Successful and sustainable programs and projects begin with a solid design up front and include such design tools as logic models, SMART objectives and environmental scanning. This article will focus on the 8 top “project design and development” skills that non-profit personnel and grant writers should have.
Project design and development is one of 6 main grant professional skills measured by the Grant Professionals Certification exam. These include seeking, project designing, writing, managing, ethics and professionalism, and relationship-building.
Here are the 8 primary skills related to designing and developing your projects that lead to ultimate success and sustainability …
8 Skills for Effective Project Design And Development
To be effective in program and project design and development, you should be able to …
- Solicit and incorporate input from stakeholders including clients that is meaningful and substantive. This includes including their contributions into the initial design of new concepts and programs.
- Build partnerships with other agencies that are applying.
- Educate agencies around financial and program-specific compliance with funder regulations and requirements.
- Use “logic models” whenever applicable to assist in program design. The logic model communicates the purposes, components and sequence of activities of a project.
- Distinguish between the various key components of project design, such as goals, objectives/outcomes, activities, evaluation and sustainability, as well as tools that optimize design planning like SMART objectives, activity time lines, evaluation plans and sustainability plans. SMARTER objectives are ones that are S = Specific, M = Measurable, A = Attainable, R = Realistic and T = Time-based.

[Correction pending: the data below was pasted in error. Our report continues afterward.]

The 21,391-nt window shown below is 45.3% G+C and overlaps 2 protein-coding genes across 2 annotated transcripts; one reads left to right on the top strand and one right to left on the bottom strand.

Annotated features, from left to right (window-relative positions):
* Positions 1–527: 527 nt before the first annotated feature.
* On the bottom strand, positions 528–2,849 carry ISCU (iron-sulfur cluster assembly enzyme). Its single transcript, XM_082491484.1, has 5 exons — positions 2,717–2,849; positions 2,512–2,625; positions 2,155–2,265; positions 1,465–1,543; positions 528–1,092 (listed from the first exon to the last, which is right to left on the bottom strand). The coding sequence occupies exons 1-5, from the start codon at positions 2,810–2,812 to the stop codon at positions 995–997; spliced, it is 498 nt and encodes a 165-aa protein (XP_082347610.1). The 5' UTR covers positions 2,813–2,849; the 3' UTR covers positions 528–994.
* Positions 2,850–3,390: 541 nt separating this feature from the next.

- Use data-driven design elements that are descriptive, qualitative and statistical, as well as data-driven design tools such as environmental scans, gap analyses and gap-closing strategies, SWOT (Strengths, Weaknesses, Opportunities and Threats) analyses, web-based surveys, feasibility studies and needs assessments.
- Identify resources that exist in the community that might aid in designing and developing projects and programs.
- Insure that your design is accurate, defensible and leads to increased program success and sustainability.
Source by Phil Johncock